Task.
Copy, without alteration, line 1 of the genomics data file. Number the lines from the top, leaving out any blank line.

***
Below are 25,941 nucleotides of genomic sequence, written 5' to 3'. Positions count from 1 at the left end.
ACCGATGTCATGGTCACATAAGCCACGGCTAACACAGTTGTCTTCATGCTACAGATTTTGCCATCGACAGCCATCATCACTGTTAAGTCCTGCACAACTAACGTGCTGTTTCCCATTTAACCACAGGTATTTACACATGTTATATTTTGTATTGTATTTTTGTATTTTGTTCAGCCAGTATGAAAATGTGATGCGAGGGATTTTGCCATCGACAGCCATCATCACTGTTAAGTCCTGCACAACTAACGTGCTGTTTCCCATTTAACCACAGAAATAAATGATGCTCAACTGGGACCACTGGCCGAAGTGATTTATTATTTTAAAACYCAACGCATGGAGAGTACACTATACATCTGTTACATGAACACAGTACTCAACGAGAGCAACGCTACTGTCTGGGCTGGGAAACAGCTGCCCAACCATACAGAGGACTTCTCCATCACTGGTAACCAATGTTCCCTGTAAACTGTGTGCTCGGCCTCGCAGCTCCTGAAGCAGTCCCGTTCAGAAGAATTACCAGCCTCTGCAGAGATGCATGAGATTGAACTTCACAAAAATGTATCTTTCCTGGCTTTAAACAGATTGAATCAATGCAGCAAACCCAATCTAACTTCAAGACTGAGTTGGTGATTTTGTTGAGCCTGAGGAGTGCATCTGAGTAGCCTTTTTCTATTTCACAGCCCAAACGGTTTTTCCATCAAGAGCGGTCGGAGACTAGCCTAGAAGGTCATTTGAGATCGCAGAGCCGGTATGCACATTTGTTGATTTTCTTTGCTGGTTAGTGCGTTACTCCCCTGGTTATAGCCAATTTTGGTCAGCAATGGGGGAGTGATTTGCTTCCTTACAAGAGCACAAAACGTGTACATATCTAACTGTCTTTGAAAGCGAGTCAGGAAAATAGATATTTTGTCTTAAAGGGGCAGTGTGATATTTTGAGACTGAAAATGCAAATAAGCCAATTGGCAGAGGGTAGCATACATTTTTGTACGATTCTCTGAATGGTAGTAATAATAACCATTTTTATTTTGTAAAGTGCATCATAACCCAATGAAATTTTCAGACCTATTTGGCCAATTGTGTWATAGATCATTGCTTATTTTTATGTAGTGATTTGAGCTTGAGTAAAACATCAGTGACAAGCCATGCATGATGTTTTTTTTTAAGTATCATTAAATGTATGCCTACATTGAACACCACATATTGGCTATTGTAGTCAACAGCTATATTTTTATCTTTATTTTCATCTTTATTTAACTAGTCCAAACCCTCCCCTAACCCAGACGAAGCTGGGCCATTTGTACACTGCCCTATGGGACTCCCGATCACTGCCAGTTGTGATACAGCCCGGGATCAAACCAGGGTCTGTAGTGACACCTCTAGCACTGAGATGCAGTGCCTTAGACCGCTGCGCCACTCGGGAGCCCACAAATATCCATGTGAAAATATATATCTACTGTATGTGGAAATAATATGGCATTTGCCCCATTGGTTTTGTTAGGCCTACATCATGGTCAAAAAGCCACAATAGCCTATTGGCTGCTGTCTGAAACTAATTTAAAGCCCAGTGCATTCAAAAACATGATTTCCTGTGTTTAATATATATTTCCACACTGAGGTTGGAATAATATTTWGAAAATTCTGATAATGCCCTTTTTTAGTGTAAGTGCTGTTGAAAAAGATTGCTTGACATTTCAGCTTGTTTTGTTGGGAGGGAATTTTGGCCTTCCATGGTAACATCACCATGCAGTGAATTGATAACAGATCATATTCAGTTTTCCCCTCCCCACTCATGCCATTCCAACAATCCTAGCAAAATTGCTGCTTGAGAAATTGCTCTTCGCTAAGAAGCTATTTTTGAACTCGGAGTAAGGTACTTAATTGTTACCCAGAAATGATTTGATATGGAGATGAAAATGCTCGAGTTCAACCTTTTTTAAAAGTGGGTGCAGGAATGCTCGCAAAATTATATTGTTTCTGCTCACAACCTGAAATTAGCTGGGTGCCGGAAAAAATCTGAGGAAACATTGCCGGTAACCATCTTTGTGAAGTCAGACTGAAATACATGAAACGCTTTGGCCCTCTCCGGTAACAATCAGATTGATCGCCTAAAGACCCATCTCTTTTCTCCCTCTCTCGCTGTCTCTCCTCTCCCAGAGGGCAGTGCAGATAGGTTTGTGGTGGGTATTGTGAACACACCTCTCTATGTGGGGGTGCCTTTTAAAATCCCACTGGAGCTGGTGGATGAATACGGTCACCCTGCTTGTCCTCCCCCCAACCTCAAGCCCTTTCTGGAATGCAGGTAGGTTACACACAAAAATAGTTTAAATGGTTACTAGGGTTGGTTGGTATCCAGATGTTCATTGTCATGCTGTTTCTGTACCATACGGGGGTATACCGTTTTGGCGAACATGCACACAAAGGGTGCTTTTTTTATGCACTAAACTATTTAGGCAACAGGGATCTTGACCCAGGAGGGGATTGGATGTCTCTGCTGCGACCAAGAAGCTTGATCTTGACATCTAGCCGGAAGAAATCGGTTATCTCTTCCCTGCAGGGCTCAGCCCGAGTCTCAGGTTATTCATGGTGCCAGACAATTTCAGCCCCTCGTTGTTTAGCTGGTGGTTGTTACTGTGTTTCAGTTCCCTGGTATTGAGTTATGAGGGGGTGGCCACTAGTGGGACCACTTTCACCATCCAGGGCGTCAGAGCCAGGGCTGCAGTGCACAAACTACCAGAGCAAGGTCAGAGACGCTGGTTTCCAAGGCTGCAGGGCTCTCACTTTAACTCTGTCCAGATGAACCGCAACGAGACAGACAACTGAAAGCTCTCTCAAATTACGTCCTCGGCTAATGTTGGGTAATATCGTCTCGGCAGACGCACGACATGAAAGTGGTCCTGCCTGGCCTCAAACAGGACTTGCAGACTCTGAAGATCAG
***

Below are 25,941 nucleotides of genomic sequence, written 5' to 3'. Positions count from 1 at the left end.